The Google+ Pages craze and what’s there for us
It's been a bit over a week since Google launched Google+ Pages, and already there's a bit of running around for free software. Let's have a closer look.
This is a bit of Friday night flavoured article, but you did secretly want that, own up :)
Google+ Pages? Who's there?
Many of the big folks, actually:
- GIMP, made a nice start, is likely to keep linking to useful related content.
- Inkscape, likewise is posting useful links and sharing news.
- Scribus, not quite used yet.
- Synfig Studio, just made a start.
- darktable, getting used to to G+.
- Ardour, likewise, just made a start.
Then there are some user groups like Blender Users or GIMP Users. There are also some rather active “national” user groups. Just search for your favorite software to see what turns up. To Blender users I'd also recommend the “Adventures in Blender” page which is very active with news on development and whatnot.
So far projects and user groups are doing what they used to do before: posting project news, “daily inspirations” and suchlike. What makes it different from, say, Facebook, is that as follower of a page you decide when you read it, because it's up to you what circle you added a G+ page to and what circle you are exploring at the moment.
OK, the big question is what the benefits are. As an early adopter of Google+ and the person behind a couple of free software pages (including some of the ones listed above) I think I can share some impressions.
G+ is good when you want to bring up something to public's attention and have some (useful) feedback from your users. It started as a place where geeks were hanging around, so when you need “casting” someone, typing “@NAME" to invite to discussion often brings up the person in question.
I haven't seen a terrible lot of such discussions regarding graphics projects yet, but GNOME designers are beginning to extensively use it for collecting user input (Exhibit A, Exhibit B). It isn't killing mailing lists just yet (who can tell at this point?), but the principle seems to be working.
As with most social networks, sharing stuff is very easy. If you have project news worth revealing, a screenshot or a video of an ultrasexy new feature, adding it is really simple.
Not everything is so cool. Just outlining some bottlenecks:
- Google+ Pages cannot have original designs. If you care about strong branding a lot, it's isn't there yet.
- So far only the person who created a page can contribute to it. This is potentially harmful for ensuring instant contact with community.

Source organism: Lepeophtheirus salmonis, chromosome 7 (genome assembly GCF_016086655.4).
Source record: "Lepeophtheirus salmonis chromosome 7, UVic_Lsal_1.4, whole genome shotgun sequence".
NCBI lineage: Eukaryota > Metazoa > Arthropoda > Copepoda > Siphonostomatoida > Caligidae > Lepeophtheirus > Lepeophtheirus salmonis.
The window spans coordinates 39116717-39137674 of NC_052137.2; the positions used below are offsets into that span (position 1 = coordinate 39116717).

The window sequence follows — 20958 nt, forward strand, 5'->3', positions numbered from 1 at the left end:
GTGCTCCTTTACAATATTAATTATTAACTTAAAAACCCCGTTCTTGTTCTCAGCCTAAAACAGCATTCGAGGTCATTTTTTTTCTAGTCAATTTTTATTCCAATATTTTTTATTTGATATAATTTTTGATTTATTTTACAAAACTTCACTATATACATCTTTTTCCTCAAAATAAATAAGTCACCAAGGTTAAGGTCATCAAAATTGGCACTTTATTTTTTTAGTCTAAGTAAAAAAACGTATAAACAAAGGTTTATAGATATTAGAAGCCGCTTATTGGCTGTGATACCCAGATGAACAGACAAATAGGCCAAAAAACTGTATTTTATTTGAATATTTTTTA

- There are no threaded comments (other social networks impose same flat model), hence following long discussions can be hell.
Diaspora is lacking some of these disadvantages, but then it's also not quite ready.
The web isn't becoming social. It has already arrived to being social and took a sit in the front row. In fact, it took all of the hall, the upper circle and the orchestra pit. Next year Blender Foundation is starting its own professional network, and it's another sign that among free graphics software projects Blender is the quickest learner.
In the short-term perspective social networks aren't killing established forums. I mean, can you imagine Blender Artists moving to G+ or (the blasphemy!) Microsoft's Socl?
For maintainers of “news and inspirations” kind of websites such as Blendernation or truly yours LGW the situation is bit different. While there still are some old-school developers around, the newer crop of programmers and artists is actively adopting social networks which makes news writing increasingly pointless. Few websites instantly covered announcement of ColorHug, yet after posting to G+ Richard had to confirm a new preorder every few minutes this Monday. You get the idea.
Given that most of us currently rely on ads for monetization, this means basically repurposing websites for education, analytics and other kinds of long-term quality material, including paid e-courses. It's possible that some projects will become parts of bigger networks. We've already seen some acquisitions in the past (yes, I do mean CG Cookie). The refocus isn't happening tonight or tomorrow (not until all developers learn to write proper release notes :)), but it's on the horizon.
Let me emphasize this once again: it isn't about social networks killing websites. Actually both of them can coexist. Last year folks from ProGIMP.ru reported that they intentionally work on their group in the Russian social network VKontakte (100,000,000+ registered users) to grow their community. Their website currently gets 800K+ pageviews a month and it's growing. So the future looks more like the social getting most of the news sharing and the websites doing the job of long-term quality content storage an presentation.
What do you think?
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